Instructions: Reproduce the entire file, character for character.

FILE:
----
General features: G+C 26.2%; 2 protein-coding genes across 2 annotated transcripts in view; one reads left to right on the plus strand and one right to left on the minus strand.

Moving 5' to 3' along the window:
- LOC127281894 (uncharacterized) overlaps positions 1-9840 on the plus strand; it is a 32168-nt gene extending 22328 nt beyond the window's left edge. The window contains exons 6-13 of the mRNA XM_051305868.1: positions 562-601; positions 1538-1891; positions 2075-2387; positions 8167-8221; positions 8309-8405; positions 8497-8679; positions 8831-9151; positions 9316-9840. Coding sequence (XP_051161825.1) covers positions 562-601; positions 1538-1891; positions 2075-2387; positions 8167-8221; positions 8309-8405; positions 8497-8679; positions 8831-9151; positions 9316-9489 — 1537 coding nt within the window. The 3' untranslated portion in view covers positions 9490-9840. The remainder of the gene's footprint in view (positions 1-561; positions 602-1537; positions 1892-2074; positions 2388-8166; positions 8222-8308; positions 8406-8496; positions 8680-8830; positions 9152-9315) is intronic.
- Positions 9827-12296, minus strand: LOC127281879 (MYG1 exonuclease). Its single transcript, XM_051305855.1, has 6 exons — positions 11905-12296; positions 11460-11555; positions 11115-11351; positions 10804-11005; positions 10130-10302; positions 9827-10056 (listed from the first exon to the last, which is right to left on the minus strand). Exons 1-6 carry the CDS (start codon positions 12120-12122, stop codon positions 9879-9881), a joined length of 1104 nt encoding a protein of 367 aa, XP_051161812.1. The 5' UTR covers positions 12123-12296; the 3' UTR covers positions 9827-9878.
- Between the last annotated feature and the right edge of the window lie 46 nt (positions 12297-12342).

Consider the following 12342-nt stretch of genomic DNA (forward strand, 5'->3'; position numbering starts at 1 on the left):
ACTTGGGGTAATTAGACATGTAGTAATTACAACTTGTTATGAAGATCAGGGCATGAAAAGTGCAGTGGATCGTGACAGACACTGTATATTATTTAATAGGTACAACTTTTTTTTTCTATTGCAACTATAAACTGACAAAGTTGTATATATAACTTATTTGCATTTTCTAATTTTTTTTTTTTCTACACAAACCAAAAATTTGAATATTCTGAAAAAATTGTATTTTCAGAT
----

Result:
General features: G+C 26.2%; 2 protein-coding genes across 2 annotated transcripts in view; one reads left to right on the plus strand and one right to left on the minus strand.

Moving 5' to 3' along the window:
- LOC127281894 (uncharacterized) overlaps positions 1-9840 on the plus strand; it is a 32168-nt gene extending 22328 nt beyond the window's left edge. The window contains exons 6-13 of the mRNA XM_051305868.1: positions 562-601; positions 1538-1891; positions 2075-2387; positions 8167-8221; positions 8309-8405; positions 8497-8679; positions 8831-9151; positions 9316-9840. Coding sequence (XP_051161825.1) covers positions 562-601; positions 1538-1891; positions 2075-2387; positions 8167-8221; positions 8309-8405; positions 8497-8679; positions 8831-9151; positions 9316-9489 — 1537 coding nt within the window. The 3' untranslated portion in view covers positions 9490-9840. The remainder of the gene's footprint in view (positions 1-561; positions 602-1537; positions 1892-2074; positions 2388-8166; positions 8222-8308; positions 8406-8496; positions 8680-8830; positions 9152-9315) is intronic.
- Positions 9827-12296, minus strand: LOC127281879 (MYG1 exonuclease). Its single transcript, XM_051305855.1, has 6 exons — positions 11905-12296; positions 11460-11555; positions 11115-11351; positions 10804-11005; positions 10130-10302; positions 9827-10056 (listed from the first exon to the last, which is right to left on the minus strand). Exons 1-6 carry the CDS (start codon positions 12120-12122, stop codon positions 9879-9881), a joined length of 1104 nt encoding a protein of 367 aa, XP_051161812.1. The 5' UTR covers positions 12123-12296; the 3' UTR covers positions 9827-9878.
- Between the last annotated feature and the right edge of the window lie 46 nt (positions 12297-12342).

Consider the following 12342-nt stretch of genomic DNA (forward strand, 5'->3'; position numbering starts at 1 on the left):
ACTTGGGGTAATTAGACATGTAGTAATTACAACTTGTTATGAAGATCAGGGCATGAAAAGTGCAGTGGATCGTGACAGACACTGTATATTATTTAATAGGTACAACTTTTTTTTTCTATTGCAACTATAAACTGACAAAGTTGTATATATAACTTATTTGCATTTTCTAATTTTTTTTTTTTCTACACAAACCAAAAATTTGAATATTCTGAAAAAATTGTATTTTCAGAT